The fragments grow into new filaments by simple mitotic division and thus give rise to the new plants. Common examples are Spirogyra and Zygnema.
Tubers are special structures, which contain a lot of food reserve in them and are produced as outgrowths from the parent body. These are produced to overcome unfavorable conditions.
These tubers get detached from the parent plant and develop into new plants. Common examples are Chara (Fig., 2.6) and Cladophora.
Adventitious Bud Formation
In some cases, certain adventitious branches are produced which break off from the parent body and develop into new plants. Common examples are Chara and Dictyota.
The bud is a gradual developing outgrowth from the parent body. In the process, the parent nucleus divides by mitosis and the daughter nucleus migrates to the increasing bud.
The bud after receiving the nucleus is cut off from the parent body and starts living independently. It has been reported from Protosiphon.
2) Asexual Reproduction in Algae
There is a number of methods by which asexual reproduction in algae takes place.
Zoospores And Aplanospores
Zoospores are naked bodies of protoplasm. They are motile and move by means of flagella or cilia. They are produced in variable numbers from the contents of the mother cell, the zoosporangium.
Their formation is favored typically when the conditions are favorable. Zoospore usually germinates directly to produce a new plant.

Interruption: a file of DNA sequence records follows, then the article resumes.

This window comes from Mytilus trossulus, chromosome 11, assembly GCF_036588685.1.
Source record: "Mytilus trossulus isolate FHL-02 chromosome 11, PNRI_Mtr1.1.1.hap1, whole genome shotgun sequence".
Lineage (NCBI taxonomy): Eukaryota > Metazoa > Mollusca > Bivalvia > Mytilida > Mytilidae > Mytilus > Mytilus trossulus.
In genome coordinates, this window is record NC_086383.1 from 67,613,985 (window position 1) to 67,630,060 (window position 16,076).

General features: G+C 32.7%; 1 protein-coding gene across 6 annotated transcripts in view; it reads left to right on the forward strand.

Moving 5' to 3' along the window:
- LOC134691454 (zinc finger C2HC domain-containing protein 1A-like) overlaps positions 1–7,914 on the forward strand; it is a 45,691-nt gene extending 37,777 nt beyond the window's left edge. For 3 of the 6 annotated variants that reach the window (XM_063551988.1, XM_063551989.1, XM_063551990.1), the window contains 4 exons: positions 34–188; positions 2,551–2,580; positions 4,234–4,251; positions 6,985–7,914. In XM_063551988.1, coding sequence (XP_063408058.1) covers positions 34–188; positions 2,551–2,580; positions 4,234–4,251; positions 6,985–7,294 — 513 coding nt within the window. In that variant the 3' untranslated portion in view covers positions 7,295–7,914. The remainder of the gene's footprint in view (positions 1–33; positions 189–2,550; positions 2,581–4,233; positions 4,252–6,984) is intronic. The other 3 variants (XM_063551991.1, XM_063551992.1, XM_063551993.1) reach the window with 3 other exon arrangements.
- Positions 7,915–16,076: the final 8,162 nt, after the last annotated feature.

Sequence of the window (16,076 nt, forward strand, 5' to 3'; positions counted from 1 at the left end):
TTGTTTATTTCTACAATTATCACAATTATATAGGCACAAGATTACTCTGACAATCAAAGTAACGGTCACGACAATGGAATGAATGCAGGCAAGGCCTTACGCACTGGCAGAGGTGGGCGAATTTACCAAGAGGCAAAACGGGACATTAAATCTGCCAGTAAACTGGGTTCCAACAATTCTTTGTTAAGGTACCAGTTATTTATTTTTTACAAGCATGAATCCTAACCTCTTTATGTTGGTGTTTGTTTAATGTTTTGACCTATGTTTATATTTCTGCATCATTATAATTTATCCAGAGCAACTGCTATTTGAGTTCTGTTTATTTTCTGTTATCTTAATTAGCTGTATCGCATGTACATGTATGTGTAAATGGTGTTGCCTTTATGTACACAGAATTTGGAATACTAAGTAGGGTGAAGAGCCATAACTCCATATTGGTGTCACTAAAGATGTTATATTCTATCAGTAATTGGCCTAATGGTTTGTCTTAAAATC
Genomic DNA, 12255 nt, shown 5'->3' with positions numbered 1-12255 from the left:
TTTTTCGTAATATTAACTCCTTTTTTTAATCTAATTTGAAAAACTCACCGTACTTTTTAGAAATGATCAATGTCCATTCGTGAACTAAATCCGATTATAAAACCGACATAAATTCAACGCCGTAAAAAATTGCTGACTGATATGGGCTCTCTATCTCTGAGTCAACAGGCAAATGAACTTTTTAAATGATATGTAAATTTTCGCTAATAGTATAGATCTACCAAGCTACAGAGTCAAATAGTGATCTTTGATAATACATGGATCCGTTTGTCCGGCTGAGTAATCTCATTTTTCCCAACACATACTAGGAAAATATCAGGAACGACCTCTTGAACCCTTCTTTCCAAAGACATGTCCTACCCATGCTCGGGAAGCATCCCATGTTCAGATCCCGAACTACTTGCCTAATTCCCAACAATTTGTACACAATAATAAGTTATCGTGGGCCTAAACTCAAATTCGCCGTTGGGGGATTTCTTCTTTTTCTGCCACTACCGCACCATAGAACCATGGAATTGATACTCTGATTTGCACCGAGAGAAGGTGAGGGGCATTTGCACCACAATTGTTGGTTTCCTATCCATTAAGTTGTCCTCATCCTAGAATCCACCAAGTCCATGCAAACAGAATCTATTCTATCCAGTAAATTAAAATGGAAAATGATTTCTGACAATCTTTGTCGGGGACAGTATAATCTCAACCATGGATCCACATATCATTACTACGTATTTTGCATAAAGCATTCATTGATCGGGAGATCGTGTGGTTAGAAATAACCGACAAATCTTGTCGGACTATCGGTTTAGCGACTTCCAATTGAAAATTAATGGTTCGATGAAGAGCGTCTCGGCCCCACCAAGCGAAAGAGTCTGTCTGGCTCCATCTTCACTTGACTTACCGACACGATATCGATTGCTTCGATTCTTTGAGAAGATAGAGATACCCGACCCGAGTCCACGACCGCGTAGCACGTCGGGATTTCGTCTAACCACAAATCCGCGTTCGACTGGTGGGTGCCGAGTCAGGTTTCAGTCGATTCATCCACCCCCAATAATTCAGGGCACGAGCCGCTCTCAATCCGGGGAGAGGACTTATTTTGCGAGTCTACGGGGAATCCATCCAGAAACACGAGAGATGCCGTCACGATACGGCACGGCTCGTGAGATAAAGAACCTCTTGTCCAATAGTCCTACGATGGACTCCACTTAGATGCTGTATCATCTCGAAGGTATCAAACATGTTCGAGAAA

Aplanospores in contrast are produced when there is a deficiency of free water. Aplanospore is covered by a thin wall and does not have flagella like the zoospores. They also germinate directly to give rise to a new plant.
Akinetes, Resting Spores Or Hypnospores
Under relatively drier and hot weather sometimes the entire cell as such becomes thick-walled which is known as Akinete. They are usually produced at the approach of dry and hot conditions.
On the approach of favorable conditions, they germinate directly to give rise to a new plant or form zoospores.
In relatively drier conditions, the content of mother cells shrinks and secretes a thick wall around them which are called Resting Spores or Hypnospores. These thick-walled structures help the plant to tide over unfavorable conditions.
On the approach of dryness when the plants are left on the moist bank by receding water of the ponds. The cells of many algae continue to divide but their contents are not liberated.
The mother wall becomes gelatinous thus, forming a mass or colony of rounded cells which lie embedded in a jelly-like substance (Jelly-like material is developed to retain water) formed from the cell walls. This aggregate of embedded cells is known as the Palmella Stage.
On the return of favorable conditions, the cells come out either as zoospores or as aplanospores and germinate to give rise to normal plants.
In some plants, the resting spores develop all the structures of the parent plant cell in which they are formed. They are exactly similar to the latter except for the size. These spores are called Autospores. This condition is observed in Scenedesmus and some other Chrococcales.
These are thick-walled spores formed during unfavorable conditions or even when food supply is abundant. During their formation, as in Vaucheria, the thallus becomes septate.